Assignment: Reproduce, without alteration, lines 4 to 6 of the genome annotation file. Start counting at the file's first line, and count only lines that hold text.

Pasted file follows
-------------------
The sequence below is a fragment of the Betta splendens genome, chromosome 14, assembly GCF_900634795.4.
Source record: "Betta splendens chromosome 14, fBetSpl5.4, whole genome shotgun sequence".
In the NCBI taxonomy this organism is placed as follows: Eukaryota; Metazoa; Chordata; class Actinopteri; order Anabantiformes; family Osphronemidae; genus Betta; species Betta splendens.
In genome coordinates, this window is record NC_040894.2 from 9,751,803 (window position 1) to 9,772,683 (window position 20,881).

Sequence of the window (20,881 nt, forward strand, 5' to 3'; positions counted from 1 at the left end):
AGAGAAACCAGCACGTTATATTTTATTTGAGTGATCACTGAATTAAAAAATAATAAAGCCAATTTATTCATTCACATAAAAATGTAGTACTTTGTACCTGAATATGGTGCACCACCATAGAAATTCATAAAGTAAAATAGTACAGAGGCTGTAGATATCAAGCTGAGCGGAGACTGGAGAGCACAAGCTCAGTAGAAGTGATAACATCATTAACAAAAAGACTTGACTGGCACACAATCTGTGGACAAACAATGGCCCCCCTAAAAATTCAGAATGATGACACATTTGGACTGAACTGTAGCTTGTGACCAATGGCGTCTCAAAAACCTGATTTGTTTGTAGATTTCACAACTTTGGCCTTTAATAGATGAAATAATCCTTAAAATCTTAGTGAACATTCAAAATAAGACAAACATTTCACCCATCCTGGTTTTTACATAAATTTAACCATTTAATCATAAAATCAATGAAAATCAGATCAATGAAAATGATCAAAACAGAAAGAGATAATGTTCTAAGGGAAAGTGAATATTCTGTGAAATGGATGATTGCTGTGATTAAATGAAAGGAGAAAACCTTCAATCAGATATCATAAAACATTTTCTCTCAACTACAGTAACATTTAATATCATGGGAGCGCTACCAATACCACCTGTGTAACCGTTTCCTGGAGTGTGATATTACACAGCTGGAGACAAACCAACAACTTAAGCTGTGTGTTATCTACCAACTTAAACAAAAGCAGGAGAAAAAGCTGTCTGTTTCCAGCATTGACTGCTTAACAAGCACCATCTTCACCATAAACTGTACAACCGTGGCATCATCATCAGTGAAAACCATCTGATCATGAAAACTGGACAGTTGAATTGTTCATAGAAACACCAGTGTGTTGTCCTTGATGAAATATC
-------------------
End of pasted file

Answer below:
In genome coordinates, this window is record NC_040894.2 from 9,751,803 (window position 1) to 9,772,683 (window position 20,881).

Sequence of the window (20,881 nt, forward strand, 5' to 3'; positions counted from 1 at the left end):
AGAGAAACCAGCACGTTATATTTTATTTGAGTGATCACTGAATTAAAAAATAATAAAGCCAATTTATTCATTCACATAAAAATGTAGTACTTTGTACCTGAATATGGTGCACCACCATAGAAATTCATAAAGTAAAATAGTACAGAGGCTGTAGATATCAAGCTGAGCGGAGACTGGAGAGCACAAGCTCAGTAGAAGTGATAACATCATTAACAAAAAGACTTGACTGGCACACAATCTGTGGACAAACAATGGCCCCCCTAAAAATTCAGAATGATGACACATTTGGACTGAACTGTAGCTTGTGACCAATGGCGTCTCAAAAACCTGATTTGTTTGTAGATTTCACAACTTTGGCCTTTAATAGATGAAATAATCCTTAAAATCTTAGTGAACATTCAAAATAAGACAAACATTTCACCCATCCTGGTTTTTACATAAATTTAACCATTTAATCATAAAATCAATGAAAATCAGATCAATGAAAATGATCAAAACAGAAAGAGATAATGTTCTAAGGGAAAGTGAATATTCTGTGAAATGGATGATTGCTGTGATTAAATGAAAGGAGAAAACCTTCAATCAGATATCATAAAACATTTTCTCTCAACTACAGTAACATTTAATATCATGGGAGCGCTACCAATACCACCTGTGTAACCGTTTCCTGGAGTGTGATATTACACAGCTGGAGACAAACCAACAACTTAAGCTGTGTGTTATCTACCAACTTAAACAAAAGCAGGAGAAAAAGCTGTCTGTTTCCAGCATTGACTGCTTAACAAGCACCATCTTCACCATAAACTGTACAACCGTGGCATCATCATCAGTGAAAACCATCTGATCATGAAAACTGGACAGTTGAATTGTTCATAGAAACACCAGTGTGTTGTCCTTGATGAAATATC